• With any event planned outside, be sure to book and advertise for an alternative rain location.

Tabling

• Be public. On a regular basis set up a table for your group in/outside your student union building, library or another highly frequented spot. At your table include literature, campaign information, petitions, a group banner and fliers for upcoming events and your group's next meeting. This is an opportunity to advertise for events/campaigns, to maintain visibility on campus, to empower members of your group to talk to strangers about the issues and to obtain signatures on petitions. A larger group may want to set up a tabling rotation to ensure not only that tabling happens frequently, but also that members don't get too burned out.

• Group members should know up to date information about Israeli apartheid and the Palestinian boycott, divestment, and sanctions movement. Internal teach-ins for members of your group are a good idea. Some groups designate a portion of each meeting to update about current events in Israel/Palestine with the presenter rotating each meeting. This provides each group member with an opportunity to be educated and educate others. Be prepared to answer questions - it might be helpful to keep talking points, maps and photos on hand. Don't table alone and ensure that group members are paired with individuals with whom they feel comfortable.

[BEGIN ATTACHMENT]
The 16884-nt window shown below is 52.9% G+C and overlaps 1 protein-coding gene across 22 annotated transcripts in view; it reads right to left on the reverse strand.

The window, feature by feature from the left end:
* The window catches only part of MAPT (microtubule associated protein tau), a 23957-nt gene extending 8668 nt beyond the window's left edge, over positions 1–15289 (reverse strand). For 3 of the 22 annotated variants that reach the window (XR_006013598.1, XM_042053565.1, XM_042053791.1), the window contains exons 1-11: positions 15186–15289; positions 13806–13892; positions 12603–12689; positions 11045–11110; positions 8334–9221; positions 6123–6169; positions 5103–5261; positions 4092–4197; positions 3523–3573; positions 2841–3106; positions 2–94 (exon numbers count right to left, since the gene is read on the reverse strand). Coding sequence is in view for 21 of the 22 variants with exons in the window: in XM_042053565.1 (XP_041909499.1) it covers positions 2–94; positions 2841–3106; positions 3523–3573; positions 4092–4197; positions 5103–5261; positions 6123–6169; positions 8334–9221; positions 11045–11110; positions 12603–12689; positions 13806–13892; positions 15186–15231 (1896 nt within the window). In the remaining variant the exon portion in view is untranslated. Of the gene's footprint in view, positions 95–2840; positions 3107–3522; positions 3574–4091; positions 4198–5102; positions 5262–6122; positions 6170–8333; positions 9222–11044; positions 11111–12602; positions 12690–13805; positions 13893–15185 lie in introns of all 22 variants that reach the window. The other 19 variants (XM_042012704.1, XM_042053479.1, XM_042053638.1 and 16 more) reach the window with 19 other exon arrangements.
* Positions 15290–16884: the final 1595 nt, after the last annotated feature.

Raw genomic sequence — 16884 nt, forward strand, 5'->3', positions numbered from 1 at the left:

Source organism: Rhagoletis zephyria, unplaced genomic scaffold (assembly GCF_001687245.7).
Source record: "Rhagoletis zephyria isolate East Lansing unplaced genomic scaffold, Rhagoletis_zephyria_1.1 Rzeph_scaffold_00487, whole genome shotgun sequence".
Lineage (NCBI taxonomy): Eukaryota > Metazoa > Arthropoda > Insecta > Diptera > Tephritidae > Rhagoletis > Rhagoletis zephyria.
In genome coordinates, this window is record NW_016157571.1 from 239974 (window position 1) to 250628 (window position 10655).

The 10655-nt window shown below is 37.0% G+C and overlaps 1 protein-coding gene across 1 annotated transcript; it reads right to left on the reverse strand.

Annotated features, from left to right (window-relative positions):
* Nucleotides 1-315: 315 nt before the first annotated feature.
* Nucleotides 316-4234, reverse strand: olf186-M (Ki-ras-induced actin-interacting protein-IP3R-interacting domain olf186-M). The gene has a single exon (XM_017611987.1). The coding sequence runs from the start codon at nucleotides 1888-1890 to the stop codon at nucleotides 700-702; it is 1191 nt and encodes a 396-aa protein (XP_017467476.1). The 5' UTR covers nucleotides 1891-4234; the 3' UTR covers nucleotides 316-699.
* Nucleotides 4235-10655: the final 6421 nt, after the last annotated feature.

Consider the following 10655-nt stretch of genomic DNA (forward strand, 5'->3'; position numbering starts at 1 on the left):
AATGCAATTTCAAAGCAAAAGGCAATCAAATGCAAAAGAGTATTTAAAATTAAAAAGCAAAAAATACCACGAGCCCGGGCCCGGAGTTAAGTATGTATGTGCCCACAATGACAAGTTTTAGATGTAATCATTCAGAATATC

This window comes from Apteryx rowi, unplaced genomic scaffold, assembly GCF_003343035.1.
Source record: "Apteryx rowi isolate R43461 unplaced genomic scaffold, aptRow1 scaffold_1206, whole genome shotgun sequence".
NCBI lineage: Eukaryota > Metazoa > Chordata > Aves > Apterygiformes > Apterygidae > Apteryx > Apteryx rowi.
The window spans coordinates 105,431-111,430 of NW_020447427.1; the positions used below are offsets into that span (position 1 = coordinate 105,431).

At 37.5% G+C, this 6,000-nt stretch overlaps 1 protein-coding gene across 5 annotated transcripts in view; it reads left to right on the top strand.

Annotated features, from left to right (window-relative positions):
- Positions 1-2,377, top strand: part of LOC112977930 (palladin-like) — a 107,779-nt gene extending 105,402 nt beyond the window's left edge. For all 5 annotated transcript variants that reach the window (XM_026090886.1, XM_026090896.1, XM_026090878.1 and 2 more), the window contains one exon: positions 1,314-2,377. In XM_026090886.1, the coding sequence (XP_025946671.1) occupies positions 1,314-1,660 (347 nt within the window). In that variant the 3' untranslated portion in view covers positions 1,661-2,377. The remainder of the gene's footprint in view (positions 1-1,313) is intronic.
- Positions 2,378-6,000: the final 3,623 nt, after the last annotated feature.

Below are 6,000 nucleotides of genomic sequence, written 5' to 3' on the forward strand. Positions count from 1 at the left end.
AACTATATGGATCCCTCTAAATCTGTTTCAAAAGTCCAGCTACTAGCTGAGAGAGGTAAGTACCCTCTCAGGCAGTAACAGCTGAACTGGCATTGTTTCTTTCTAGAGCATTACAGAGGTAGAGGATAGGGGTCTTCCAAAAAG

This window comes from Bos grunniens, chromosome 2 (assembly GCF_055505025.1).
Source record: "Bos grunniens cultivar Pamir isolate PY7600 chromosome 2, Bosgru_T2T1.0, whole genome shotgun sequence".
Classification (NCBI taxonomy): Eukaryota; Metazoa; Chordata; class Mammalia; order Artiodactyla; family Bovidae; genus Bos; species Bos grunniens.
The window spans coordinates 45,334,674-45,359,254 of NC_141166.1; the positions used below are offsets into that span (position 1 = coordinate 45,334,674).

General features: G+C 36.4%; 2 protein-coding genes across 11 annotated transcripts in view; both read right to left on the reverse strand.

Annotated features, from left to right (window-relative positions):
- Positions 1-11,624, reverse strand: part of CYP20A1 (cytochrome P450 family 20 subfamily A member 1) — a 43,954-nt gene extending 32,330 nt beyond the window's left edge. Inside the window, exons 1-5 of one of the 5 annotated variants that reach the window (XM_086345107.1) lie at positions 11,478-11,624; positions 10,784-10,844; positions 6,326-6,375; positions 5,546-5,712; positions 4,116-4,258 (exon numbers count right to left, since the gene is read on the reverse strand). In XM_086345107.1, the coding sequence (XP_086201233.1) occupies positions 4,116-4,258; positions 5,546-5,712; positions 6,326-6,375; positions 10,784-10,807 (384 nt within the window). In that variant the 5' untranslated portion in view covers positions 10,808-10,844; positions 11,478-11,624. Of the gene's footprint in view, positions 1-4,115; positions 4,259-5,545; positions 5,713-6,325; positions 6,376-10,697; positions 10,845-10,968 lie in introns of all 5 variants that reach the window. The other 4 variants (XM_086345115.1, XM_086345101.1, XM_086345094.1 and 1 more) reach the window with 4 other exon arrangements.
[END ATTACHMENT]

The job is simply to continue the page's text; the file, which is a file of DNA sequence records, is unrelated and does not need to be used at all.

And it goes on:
• Be prepared to deal with antagonizers and decide ahead of time how you will deal with them if the problem arises. A good policy is to just say: "I'm glad that you have a deep concern about this and I would be happy to talk with you when I am not working on a public event. If you are interested, I can give you our campaign information or some literature?" If you feel comfortable, give them your e-mail address or a business card. Hold de-escalation and facilitation trainings for your group to help everyone become better at engaging productively with hostile folks at events or while tabling. Campus dialogue centers or counseling centers are often happy to provide de-escalation trainings or mediation.

Guerilla Theater


Guerilla Theater is a theatrical depiction of a social or political event and is defined by its radical content. There are many ways to perform Guerilla Theater against Israeli apartheid. Internationally, groups are constructing mock Walls in public places to draw attention to human rights violations. There are a number of ways to construct these "Walls;" here are a few ideas that are relatively easy to actualize.